NLPC seeks to promote integrity in corporate governance, including honesty and fair play in relationships with shareholders, employees, business partners and customers. In doing so, NLPC places special emphasis on:
* Asserting that the social responsibility of the corporation is to defend and advance the interests of the people who own the company, the shareholders. True responsibility is fidelity to one’s own mission, not someone else’s, or someone else’s political agenda.
* Exposing the seeking of influence on public officials by corporations, which is the inevitable result of high levels of government spending and intervention in the marketplace.
* Combating practices that undermine the free enterprise system, including philanthropic giving to groups hostile to a free economy.
Now that taxpayers are Citigroup’s biggest shareholder, owning 36% of common stock, it is time for the company and its foundation to end its relationship with ACORN and its affiliates.
Citigroup has received $45 billion in taxpayer TARP funds. In addition, taxpayers are on the hook for the lion’s share of losses on the company’s $335 billion loan portfolio.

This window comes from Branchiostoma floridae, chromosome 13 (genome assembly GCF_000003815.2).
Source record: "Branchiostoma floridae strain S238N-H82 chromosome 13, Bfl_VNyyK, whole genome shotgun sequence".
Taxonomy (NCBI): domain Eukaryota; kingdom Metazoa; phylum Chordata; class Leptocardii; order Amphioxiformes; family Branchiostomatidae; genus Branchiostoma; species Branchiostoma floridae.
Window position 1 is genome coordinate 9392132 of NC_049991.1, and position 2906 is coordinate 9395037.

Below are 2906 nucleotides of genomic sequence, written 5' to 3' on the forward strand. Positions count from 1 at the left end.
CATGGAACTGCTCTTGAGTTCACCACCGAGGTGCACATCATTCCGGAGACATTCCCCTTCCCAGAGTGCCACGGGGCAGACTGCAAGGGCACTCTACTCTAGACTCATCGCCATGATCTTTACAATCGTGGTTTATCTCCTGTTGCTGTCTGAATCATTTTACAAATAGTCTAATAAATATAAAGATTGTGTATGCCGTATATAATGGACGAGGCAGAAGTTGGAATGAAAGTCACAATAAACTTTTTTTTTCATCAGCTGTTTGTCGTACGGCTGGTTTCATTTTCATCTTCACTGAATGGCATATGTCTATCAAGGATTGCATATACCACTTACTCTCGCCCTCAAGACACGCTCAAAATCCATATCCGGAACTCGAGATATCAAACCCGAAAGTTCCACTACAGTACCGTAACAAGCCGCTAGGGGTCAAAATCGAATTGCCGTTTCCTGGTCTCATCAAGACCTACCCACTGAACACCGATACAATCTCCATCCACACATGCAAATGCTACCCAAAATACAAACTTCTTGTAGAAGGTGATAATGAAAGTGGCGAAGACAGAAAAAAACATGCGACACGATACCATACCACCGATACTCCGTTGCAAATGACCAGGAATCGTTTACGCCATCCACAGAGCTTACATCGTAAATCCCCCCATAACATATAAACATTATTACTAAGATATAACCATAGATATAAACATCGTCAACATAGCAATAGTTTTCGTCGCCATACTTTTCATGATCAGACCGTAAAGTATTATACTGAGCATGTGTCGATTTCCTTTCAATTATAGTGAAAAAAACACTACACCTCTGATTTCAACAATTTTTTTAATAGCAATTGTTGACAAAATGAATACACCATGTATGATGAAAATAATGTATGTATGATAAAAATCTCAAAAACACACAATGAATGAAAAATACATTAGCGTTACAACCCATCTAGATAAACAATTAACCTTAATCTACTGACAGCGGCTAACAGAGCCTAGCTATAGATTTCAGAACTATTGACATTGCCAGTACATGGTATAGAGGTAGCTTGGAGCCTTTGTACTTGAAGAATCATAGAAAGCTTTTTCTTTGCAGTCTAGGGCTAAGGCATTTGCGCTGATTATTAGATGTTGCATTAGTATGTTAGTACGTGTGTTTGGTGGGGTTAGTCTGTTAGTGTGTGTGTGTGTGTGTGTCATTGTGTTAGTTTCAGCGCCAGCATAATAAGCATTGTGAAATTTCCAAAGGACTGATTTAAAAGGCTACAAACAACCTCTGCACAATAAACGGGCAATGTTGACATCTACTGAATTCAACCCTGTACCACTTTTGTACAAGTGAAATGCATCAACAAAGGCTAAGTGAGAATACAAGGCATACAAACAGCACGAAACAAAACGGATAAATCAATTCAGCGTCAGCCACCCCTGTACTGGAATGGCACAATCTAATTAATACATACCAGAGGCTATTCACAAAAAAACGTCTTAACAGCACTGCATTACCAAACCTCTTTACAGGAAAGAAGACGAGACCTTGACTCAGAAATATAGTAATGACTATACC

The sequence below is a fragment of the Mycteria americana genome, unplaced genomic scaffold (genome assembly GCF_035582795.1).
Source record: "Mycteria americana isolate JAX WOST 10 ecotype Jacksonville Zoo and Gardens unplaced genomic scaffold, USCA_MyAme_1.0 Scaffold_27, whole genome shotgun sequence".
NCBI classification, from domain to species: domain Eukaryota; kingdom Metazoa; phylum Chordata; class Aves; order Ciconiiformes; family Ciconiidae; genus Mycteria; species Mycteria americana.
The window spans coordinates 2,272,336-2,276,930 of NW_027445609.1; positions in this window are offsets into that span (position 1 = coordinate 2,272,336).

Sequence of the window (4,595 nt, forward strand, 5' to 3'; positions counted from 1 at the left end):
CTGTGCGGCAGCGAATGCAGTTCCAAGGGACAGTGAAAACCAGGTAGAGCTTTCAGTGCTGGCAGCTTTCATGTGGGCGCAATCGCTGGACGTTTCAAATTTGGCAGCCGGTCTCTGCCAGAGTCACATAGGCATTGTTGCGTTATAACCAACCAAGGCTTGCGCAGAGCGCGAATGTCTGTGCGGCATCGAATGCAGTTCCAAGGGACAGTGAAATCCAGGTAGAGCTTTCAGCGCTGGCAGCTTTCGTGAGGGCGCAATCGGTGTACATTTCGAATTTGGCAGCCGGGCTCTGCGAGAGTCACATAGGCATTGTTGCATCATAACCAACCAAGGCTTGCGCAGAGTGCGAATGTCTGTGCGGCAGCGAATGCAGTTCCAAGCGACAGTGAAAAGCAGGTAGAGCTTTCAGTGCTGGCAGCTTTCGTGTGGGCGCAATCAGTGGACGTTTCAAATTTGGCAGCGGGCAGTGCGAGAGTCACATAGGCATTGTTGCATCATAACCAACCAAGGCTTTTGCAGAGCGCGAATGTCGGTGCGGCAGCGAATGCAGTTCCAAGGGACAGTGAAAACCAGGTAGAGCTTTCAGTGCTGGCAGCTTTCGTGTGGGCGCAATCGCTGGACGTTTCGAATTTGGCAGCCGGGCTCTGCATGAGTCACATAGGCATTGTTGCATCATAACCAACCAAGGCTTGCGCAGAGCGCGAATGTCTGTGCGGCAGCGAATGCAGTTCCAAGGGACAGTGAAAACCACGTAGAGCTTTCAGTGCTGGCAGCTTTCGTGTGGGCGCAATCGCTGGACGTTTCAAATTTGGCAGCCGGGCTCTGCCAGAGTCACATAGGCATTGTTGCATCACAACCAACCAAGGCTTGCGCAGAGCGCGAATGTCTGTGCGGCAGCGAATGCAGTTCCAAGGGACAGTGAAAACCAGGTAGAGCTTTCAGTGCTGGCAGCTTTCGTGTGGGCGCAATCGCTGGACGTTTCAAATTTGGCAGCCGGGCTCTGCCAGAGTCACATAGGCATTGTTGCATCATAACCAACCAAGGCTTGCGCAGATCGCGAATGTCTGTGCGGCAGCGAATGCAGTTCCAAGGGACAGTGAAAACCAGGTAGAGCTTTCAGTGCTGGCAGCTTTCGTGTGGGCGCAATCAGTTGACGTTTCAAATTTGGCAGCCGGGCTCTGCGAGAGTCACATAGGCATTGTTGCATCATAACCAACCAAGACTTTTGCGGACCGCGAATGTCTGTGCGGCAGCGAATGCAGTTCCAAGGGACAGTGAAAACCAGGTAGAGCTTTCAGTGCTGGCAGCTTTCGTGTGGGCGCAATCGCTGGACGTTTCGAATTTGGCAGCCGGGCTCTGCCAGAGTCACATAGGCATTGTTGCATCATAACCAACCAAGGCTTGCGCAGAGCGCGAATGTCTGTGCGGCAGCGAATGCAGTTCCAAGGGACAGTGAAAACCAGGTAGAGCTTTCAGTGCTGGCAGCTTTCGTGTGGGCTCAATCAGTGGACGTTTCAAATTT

According to the 2008 annual tax return of the Citi Foundation, it provided the ACORN Institute, Inc. with grants of $500,000 for each of the years 2006, 2007 and 2008, for a total of $1.5 million.
According to the ACORN Institute website:
The ACORN Institute operates a countrywide network of ACORN Centers which (sic) provide free tax preparation, benefits enrollment, and foreclosure prevention services. In partnership with the Association of Community Organizations for Reform Now (ACORN)…
Working in conjunction with major national partners such as Citigroup, H&R Block,
Although we have not received a direct reply to our request that Bank of America sever all ties with ACORN and its affiliates, McClatchy newspapers reports:
In a statement, the bank said that it doesn’t condone the actions on the videos and that it is reviewing its work with ACORN.
Bank of America also said it and other banks have allowed ACORN to help tens of thousands of homeowners facing foreclosure.
“Overall, we believe our investments have been leveraged to further the company’s commitments and benefit the country,” the bank said in its statement.